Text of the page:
- Now Rare to brighten by rubbing or scouring; polish; burnish
- to make usable or attractive again; refurbish: usually with up
Origin of furbishMiddle English furbishen from extended stem of Old French forbir from West Germanic an unverified form furbjan, to clean from source Middle High German vürben
transitive verbfur·bished, fur·bish·ing, fur·bish·es
- To brighten by cleaning or rubbing; polish.
- To restore to attractive or serviceable condition; renovate.
Origin of furbishMiddle English furbishen from Old French fourbir fourbiss- from Frankish furbjan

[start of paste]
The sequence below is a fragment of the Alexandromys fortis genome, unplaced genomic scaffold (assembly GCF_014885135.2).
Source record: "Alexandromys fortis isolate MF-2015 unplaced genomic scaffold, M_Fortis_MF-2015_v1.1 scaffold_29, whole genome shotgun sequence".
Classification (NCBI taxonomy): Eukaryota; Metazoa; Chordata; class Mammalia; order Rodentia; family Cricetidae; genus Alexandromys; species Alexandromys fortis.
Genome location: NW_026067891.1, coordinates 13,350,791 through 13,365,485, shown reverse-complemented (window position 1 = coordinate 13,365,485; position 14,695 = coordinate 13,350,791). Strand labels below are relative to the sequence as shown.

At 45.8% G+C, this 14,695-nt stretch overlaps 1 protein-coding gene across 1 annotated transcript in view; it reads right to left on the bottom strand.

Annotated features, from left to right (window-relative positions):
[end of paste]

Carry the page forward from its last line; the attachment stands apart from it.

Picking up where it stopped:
(third-person singular simple present furbishes, present participle furbishing, simple past and past participle furbished)
From Middle English furbishen, from Old French furbir (stem furbiss-, “to clean, polish”), of Germanic origin, from Frankish furbjan (“to clean, polish”), from Proto-Germanic *furbijaną (“to clean”), from Proto-Indo-European *prep- (“to appear”). Cognate with Old High German furben (“to clean, cleanse, purge, sweep”).